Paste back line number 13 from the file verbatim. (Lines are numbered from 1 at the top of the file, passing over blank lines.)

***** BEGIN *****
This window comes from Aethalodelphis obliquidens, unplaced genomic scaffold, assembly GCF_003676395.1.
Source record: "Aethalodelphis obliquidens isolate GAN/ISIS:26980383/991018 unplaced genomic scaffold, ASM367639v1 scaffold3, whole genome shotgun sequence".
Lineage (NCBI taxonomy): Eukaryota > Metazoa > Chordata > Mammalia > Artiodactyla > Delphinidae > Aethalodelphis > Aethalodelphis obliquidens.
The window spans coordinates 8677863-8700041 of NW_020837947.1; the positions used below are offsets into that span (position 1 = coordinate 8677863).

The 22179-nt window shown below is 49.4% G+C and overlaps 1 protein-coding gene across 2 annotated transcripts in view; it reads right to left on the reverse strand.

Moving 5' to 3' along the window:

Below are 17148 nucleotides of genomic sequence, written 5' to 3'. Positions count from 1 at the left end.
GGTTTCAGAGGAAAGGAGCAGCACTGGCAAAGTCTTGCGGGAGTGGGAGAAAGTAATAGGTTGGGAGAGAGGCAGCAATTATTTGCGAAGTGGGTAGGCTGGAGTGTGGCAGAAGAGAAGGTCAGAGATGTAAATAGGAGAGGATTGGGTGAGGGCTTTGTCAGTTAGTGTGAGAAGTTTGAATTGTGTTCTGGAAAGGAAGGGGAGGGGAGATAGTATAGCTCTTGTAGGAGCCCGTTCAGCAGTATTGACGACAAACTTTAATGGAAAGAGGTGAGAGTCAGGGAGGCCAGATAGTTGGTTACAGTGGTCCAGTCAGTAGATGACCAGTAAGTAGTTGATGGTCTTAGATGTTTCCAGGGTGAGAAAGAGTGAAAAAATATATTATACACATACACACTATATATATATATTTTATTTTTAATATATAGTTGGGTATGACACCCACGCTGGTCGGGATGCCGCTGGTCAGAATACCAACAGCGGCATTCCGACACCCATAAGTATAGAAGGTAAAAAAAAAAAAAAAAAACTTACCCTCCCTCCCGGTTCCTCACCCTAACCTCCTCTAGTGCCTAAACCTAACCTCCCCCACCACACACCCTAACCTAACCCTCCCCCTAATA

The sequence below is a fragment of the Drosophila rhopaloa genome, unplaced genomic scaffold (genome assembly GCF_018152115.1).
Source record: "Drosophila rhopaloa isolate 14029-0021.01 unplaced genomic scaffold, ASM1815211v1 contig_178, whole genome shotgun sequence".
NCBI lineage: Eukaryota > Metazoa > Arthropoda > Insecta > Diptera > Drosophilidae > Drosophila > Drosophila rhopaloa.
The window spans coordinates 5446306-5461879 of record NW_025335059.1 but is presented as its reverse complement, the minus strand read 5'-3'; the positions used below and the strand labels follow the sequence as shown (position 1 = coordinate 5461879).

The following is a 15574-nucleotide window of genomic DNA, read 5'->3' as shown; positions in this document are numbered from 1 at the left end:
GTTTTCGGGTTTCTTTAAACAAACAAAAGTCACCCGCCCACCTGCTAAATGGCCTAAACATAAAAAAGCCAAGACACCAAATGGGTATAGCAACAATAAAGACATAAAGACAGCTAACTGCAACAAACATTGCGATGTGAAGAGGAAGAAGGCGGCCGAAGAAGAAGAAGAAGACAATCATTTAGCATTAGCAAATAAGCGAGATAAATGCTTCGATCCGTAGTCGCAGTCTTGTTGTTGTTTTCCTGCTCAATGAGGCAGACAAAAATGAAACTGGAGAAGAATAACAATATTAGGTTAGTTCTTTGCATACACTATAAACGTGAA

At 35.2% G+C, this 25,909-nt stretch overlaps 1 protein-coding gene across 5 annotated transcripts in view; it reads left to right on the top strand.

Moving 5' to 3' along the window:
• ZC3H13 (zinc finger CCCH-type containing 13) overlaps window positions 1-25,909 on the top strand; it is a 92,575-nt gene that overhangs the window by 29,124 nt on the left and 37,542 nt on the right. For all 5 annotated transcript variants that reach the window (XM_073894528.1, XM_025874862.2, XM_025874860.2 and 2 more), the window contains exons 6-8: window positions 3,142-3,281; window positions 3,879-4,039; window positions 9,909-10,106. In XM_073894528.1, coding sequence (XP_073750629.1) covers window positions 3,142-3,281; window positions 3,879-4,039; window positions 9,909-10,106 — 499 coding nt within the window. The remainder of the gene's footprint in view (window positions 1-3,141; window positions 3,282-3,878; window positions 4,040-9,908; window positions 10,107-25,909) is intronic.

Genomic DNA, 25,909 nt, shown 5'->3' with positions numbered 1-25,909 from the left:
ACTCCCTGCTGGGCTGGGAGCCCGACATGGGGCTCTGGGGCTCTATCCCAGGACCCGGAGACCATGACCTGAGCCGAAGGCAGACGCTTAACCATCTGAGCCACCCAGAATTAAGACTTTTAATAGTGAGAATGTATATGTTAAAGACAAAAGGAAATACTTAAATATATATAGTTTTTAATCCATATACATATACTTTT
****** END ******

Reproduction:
The following is a 15574-nucleotide window of genomic DNA, read 5'->3' as shown; positions in this document are numbered from 1 at the left end: